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Wednesday, February 29, 2012

The Religion of the Heart

I recently finished a book on the the beginnings of evangelicalism in the 1700s. One of the basic ideas of the evangelical movement from its beginning is that knowing the truth about God and his ways, even saying that one agrees with that truth, does not of itself please God. Trying hard to make good choices and live a moral life does not of itself please God. Church membership, attendance, and involvement do not of themselves please God. What God is looking for is something much deeper, something that became known as “the religion of the heart.”

The religion of the heart has to do with the truth about God, but not just agreeing with the truth in the mind but also rejoicing about the truth in the emotions. The religion of the heart has to do with living a godly life, but it isn’t just trying to make good choices but also having a new craving for goodness that makes good choices possible. The religion of the heart has to do with church involvement, but it isn’t just to help oneself proceed on the right path but also an expression of joy that one has already found it.

The early evangelical leaders were not the first to talk this way; this idea was voiced throughout Christian history to that point (in particular, the Reformation comes to mind). But these young men (all under 40) were the first to apply the idea boldly to churches, communities, and nations where there were lots of people who by all appearances were committed Christians—people who agreed with every point of true Christian teaching, who were moral and upstanding, and who were strongly involved in church. The evangelicals told these people—even pastors!—that if they didn’t see evidence of the religion of the heart in their lives, they were no different from unconverted heathen going to hell. In fact, they were worse, because they should know better. When the first evangelicals preached to convert people, they weren’t preaching to unbelievers but to professing Christians.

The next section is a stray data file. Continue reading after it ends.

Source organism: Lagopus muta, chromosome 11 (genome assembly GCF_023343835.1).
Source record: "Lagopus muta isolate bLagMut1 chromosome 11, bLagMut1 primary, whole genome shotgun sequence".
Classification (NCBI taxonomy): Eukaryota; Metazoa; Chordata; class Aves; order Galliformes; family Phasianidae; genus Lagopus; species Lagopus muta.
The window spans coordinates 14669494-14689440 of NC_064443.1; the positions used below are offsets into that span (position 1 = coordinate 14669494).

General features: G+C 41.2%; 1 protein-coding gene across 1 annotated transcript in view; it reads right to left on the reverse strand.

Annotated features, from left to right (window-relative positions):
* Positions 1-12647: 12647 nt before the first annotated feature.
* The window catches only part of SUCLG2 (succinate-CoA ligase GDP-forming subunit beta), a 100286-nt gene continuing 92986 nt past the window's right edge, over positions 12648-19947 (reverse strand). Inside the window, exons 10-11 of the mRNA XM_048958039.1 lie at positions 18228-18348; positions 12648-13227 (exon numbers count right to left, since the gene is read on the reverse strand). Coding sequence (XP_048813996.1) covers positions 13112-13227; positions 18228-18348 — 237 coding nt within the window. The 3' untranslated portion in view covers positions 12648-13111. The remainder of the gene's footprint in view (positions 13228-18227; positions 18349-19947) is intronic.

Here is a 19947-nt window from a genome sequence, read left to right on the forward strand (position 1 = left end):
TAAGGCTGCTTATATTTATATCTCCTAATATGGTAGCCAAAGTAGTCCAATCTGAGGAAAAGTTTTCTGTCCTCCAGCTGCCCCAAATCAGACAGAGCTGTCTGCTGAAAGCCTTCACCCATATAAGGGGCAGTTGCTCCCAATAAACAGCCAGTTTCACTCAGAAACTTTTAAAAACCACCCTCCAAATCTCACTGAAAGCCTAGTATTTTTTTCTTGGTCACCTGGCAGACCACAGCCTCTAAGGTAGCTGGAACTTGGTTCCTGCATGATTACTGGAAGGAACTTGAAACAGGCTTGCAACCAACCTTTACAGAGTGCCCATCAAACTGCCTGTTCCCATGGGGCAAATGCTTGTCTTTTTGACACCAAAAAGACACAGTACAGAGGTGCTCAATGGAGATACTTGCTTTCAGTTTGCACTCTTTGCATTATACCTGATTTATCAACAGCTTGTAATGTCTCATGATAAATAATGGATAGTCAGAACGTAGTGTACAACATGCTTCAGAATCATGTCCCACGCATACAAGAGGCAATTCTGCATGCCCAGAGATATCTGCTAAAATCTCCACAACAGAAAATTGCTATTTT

Today throughout most of the West, even in the religious United States, it may be rare to find a person who agrees with sound Christian doctrine, lives a moral life, and is involved in church who does not have the religion of the heart. This is because sound doctrine, living according to God’s standards, and church involvement are no longer popular. But such people do still exist tucked in Bible-centered churches and in regions still ensconced in cultural Christianity (like the part of Pennsylvania where I live). So the preaching of the religion of the heart still matters.

Here are some questions to consider as you look for the religion of the heart in your own life:

  • Don’t ask yourself if you agree with Christian statements (as in our doctrinal statement for example). Ask yourself if these statements come out of your mouth even if you’re not asked. For example, if someone asks you if Jesus is Lord, you might say yes, but how often do you mention the name of Jesus Christ if no one asks you?
  • Don’t ask yourself if you try your best to do good. Ask yourself how often you cry out to God craving the One who is good.
  • Don’t ask yourself if you regularly attend and serve the church. Ask yourself if you are eager to come to worship and learn in church even when no one expects you there.

The religion of the heart is not something you can make in yourself. It’s not something you can decide to have. It’s not something a preacher or a parent or a church can give you. It’s something God gives. So if you don’t have it, ask! Seek! Knock repeatedly! Our gracious God will answer, and you will be saved.

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